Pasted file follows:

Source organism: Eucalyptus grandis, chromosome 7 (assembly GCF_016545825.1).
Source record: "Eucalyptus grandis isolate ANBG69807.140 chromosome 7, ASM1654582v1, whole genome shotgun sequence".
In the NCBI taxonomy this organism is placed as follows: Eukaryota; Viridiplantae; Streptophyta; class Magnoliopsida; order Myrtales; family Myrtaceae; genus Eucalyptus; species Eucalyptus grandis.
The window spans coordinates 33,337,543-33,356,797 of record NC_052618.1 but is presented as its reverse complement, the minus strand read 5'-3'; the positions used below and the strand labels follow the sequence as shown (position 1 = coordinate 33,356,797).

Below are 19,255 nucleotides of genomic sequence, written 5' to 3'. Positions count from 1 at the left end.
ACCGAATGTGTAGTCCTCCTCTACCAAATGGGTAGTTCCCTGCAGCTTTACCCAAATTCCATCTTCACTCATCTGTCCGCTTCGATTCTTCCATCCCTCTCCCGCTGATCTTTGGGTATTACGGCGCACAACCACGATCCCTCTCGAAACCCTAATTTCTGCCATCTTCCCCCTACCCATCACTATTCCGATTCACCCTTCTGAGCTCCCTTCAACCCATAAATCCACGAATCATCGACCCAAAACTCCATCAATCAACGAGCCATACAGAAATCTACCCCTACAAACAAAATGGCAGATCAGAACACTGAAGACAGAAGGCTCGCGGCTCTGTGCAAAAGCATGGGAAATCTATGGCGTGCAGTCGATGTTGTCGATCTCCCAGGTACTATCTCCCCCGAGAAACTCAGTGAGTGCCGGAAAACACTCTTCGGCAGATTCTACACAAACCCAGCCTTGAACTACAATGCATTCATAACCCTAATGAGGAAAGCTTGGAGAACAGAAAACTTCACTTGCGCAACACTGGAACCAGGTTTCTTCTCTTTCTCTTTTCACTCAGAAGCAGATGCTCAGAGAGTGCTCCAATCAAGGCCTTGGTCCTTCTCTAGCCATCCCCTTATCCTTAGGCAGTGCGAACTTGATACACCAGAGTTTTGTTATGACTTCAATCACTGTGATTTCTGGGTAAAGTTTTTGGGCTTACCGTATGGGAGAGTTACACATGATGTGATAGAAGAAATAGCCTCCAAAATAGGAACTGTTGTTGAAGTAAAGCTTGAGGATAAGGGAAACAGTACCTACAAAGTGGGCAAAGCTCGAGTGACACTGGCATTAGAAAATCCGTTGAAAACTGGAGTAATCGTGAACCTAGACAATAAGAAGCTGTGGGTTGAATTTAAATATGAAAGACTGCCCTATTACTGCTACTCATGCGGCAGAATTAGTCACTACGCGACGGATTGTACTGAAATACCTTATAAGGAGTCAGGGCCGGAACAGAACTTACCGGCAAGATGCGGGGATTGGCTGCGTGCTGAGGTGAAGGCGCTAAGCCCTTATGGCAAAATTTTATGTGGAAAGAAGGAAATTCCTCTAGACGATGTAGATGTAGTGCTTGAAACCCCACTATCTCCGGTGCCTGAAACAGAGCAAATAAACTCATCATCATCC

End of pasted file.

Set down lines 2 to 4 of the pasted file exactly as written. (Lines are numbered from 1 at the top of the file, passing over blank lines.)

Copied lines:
Source record: "Eucalyptus grandis isolate ANBG69807.140 chromosome 7, ASM1654582v1, whole genome shotgun sequence".
In the NCBI taxonomy this organism is placed as follows: Eukaryota; Viridiplantae; Streptophyta; class Magnoliopsida; order Myrtales; family Myrtaceae; genus Eucalyptus; species Eucalyptus grandis.
The window spans coordinates 33,337,543-33,356,797 of record NC_052618.1 but is presented as its reverse complement, the minus strand read 5'-3'; the positions used below and the strand labels follow the sequence as shown (position 1 = coordinate 33,356,797).